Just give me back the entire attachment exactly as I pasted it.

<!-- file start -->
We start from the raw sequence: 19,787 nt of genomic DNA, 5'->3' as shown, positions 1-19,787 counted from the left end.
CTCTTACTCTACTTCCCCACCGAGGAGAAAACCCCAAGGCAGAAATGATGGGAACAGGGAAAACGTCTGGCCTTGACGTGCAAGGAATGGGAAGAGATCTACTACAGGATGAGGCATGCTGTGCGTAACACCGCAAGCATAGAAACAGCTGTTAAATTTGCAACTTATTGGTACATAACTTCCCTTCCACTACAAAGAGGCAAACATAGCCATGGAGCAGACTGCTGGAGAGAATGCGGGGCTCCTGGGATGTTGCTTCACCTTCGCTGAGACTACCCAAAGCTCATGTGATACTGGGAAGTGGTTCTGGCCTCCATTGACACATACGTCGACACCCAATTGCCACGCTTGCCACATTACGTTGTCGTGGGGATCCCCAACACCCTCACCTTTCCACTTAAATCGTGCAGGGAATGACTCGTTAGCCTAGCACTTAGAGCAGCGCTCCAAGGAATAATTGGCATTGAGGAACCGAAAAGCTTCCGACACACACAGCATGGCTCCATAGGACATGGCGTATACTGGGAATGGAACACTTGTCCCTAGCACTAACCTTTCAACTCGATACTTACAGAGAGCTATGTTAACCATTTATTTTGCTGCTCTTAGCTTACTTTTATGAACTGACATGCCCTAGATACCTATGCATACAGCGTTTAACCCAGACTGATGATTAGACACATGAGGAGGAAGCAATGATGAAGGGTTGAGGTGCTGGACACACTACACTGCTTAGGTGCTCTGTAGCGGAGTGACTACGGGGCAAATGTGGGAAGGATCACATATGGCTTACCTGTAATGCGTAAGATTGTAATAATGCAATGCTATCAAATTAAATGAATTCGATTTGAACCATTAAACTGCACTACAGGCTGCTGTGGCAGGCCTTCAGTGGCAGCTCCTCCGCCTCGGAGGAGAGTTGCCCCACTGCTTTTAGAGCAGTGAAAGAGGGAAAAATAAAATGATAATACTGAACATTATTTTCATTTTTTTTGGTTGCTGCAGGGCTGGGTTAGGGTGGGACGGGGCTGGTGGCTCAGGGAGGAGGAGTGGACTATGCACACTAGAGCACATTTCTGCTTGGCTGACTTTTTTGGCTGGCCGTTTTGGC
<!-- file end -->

We start from the raw sequence: 19,787 nt of genomic DNA, 5'->3' as shown, positions 1-19,787 counted from the left end.
CTCTTACTCTACTTCCCCACCGAGGAGAAAACCCCAAGGCAGAAATGATGGGAACAGGGAAAACGTCTGGCCTTGACGTGCAAGGAATGGGAAGAGATCTACTACAGGATGAGGCATGCTGTGCGTAACACCGCAAGCATAGAAACAGCTGTTAAATTTGCAACTTATTGGTACATAACTTCCCTTCCACTACAAAGAGGCAAACATAGCCATGGAGCAGACTGCTGGAGAGAATGCGGGGCTCCTGGGATGTTGCTTCACCTTCGCTGAGACTACCCAAAGCTCATGTGATACTGGGAAGTGGTTCTGGCCTCCATTGACACATACGTCGACACCCAATTGCCACGCTTGCCACATTACGTTGTCGTGGGGATCCCCAACACCCTCACCTTTCCACTTAAATCGTGCAGGGAATGACTCGTTAGCCTAGCACTTAGAGCAGCGCTCCAAGGAATAATTGGCATTGAGGAACCGAAAAGCTTCCGACACACACAGCATGGCTCCATAGGACATGGCGTATACTGGGAATGGAACACTTGTCCCTAGCACTAACCTTTCAACTCGATACTTACAGAGAGCTATGTTAACCATTTATTTTGCTGCTCTTAGCTTACTTTTATGAACTGACATGCCCTAGATACCTATGCATACAGCGTTTAACCCAGACTGATGATTAGACACATGAGGAGGAAGCAATGATGAAGGGTTGAGGTGCTGGACACACTACACTGCTTAGGTGCTCTGTAGCGGAGTGACTACGGGGCAAATGTGGGAAGGATCACATATGGCTTACCTGTAATGCGTAAGATTGTAATAATGCAATGCTATCAAATTAAATGAATTCGATTTGAACCATTAAACTGCACTACAGGCTGCTGTGGCAGGCCTTCAGTGGCAGCTCCTCCGCCTCGGAGGAGAGTTGCCCCACTGCTTTTAGAGCAGTGAAAGAGGGAAAAATAAAATGATAATACTGAACATTATTTTCATTTTTTTTGGTTGCTGCAGGGCTGGGTTAGGGTGGGACGGGGCTGGTGGCTCAGGGAGGAGGAGTGGACTATGCACACTAGAGCACATTTCTGCTTGGCTGACTTTTTTGGCTGGCCGTTTTGGC